Lowering Your Bills in a Down Economy

More than one in five American households have gone without basic necessities in order to meet the demands of a monthly energy bill – yet many overlook simple and easy ways to save. Here’s how to reduce your electric bill without having to sacrifice the necessities.

Rising energy costs are hitting American families harder than ever; if current increases continue, these costs are predicted to keep growing well into 2020. With pressure on the economy and our budgets, many families are left with difficult decisions. As over 60% of our average energy usage goes to necessities, we can’t leave our bills unpaid, no matter our financial situation. This results in one in ten households keeping their indoor climate control set at unsafe or unhealthy temperatures in an effort to save money on bills.

Some of the easiest ways to save may be right under our very noses from unplugged appliances to switching out light bulbs. One of the worst offenders when it comes to energy efficiency is a pesky draft. Chilling us to the bone every time the wind blows, leaky doors and windows are more than just a seasonal annoyance – they can also tack on hundreds of dollars every year to energy bills. All it takes is some quick resealing that keep the cold air outside and the warm air inside all without overworking a furnace. After resealing, many households may find themselves able to comfortable lower the temperature on their thermostat, and doing so even for just a few hours a day can help save even more on energy. As sustainable, at-home changes compound on one another, establishing good habits for turning off appliances, unplugging them when not in use, and being mindful of switching lights off could altogether save up $850 a year.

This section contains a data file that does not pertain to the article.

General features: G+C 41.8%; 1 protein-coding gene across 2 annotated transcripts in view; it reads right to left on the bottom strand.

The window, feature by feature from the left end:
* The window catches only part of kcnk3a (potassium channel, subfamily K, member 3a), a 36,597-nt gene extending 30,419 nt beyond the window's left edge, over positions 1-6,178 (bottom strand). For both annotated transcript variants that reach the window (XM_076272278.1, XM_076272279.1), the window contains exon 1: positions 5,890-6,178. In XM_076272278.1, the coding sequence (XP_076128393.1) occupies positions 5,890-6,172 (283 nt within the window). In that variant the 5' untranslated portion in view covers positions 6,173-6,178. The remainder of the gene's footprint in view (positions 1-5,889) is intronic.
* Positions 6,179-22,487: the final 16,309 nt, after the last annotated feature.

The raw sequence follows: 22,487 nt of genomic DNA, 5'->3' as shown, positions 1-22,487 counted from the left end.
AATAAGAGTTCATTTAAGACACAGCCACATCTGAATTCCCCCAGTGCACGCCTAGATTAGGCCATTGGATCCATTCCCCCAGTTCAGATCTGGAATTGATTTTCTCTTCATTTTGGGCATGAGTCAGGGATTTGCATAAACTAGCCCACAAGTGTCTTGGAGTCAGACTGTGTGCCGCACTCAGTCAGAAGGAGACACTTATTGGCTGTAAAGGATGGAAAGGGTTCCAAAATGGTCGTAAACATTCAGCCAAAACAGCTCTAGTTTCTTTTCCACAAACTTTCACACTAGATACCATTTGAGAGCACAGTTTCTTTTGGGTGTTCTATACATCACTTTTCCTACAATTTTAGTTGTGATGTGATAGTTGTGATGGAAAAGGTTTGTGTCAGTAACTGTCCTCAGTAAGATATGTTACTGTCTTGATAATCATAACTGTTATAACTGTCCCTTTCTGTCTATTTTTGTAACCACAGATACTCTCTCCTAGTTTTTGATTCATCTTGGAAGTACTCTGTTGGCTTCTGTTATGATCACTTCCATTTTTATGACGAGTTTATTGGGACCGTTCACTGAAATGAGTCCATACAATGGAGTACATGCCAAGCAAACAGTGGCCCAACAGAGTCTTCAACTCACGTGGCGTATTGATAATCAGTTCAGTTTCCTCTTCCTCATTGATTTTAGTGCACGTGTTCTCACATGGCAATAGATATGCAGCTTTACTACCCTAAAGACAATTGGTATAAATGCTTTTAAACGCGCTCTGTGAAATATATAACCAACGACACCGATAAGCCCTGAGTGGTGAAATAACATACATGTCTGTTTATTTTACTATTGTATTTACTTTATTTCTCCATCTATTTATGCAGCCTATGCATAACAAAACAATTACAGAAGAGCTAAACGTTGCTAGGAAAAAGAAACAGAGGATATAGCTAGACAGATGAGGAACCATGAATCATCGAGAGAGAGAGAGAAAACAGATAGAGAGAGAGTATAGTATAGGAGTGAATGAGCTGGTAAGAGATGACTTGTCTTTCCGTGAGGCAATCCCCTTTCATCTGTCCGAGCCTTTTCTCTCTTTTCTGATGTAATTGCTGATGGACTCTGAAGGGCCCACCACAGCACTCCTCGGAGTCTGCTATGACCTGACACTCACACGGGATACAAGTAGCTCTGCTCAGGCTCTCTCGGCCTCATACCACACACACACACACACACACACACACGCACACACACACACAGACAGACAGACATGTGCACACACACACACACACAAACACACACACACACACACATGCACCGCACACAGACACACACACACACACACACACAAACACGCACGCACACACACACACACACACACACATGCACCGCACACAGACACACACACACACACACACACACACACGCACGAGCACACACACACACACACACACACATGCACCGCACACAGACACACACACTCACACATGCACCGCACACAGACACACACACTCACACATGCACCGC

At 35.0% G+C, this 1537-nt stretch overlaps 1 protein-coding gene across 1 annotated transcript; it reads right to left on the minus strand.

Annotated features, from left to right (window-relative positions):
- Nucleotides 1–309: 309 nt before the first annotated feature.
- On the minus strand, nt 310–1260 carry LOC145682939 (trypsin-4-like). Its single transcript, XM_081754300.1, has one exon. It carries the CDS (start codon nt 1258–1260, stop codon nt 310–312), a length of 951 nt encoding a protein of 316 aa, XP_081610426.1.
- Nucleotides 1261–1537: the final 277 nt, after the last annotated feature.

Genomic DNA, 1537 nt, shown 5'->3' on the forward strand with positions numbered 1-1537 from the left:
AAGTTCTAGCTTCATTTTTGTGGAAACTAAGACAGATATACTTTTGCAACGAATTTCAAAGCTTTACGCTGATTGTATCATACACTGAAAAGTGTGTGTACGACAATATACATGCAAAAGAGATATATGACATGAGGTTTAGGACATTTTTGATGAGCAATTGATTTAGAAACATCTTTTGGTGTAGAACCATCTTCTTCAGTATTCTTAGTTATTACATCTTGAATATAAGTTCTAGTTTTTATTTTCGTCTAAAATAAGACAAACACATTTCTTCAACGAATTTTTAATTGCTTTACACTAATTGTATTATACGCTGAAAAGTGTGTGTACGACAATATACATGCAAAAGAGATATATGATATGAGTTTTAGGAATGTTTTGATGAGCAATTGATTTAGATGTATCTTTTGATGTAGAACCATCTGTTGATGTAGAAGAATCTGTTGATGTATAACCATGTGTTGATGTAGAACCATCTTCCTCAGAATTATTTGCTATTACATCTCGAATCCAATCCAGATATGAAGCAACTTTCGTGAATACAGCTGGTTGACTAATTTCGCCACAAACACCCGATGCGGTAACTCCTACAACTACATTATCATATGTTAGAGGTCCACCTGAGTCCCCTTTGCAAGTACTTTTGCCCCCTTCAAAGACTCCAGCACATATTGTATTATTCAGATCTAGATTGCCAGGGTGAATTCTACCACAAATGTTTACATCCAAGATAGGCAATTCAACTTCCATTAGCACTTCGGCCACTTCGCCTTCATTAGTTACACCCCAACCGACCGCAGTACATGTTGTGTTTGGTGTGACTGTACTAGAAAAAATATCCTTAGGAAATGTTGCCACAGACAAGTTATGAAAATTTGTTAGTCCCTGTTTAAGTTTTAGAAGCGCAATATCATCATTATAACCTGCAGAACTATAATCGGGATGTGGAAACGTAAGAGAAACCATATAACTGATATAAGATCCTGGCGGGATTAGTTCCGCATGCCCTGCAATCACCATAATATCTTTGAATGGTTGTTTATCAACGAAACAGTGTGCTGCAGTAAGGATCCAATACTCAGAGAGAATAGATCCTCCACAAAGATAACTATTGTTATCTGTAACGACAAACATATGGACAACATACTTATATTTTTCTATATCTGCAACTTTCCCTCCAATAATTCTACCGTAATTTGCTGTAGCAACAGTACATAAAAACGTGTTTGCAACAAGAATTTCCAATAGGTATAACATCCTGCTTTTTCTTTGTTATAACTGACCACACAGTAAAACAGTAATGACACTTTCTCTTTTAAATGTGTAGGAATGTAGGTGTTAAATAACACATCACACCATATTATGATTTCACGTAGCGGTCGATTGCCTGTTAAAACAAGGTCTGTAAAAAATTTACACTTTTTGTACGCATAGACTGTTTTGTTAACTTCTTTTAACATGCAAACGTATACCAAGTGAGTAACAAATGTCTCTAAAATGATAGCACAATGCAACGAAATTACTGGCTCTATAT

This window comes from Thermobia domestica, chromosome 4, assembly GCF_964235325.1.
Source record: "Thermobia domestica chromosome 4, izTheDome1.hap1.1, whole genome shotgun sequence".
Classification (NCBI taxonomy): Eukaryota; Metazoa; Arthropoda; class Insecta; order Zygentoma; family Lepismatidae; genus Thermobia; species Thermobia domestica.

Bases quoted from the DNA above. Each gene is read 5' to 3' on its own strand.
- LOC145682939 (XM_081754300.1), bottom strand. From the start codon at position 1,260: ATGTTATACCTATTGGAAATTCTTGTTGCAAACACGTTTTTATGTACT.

Related Post

Every year, three in 20 households will receive a disconnection of service notice from their energy provider. Break the cycle with these positive changes that will not only help manage high bills, but also help the economy and the environment. See this infographic for more detail on how to address our energy needs and eliminate waste.

Source: lowermyenergyrates

Mark Arguinbaev

I'm a 29 year old cryptocurrency entrepreneur. I was introduced to Bitcoin in 2013 and have been involved with it ever since. Fun Fact: I mined cryptocurrency using my college dorm room's free electricity.

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Mark Arguinbaev

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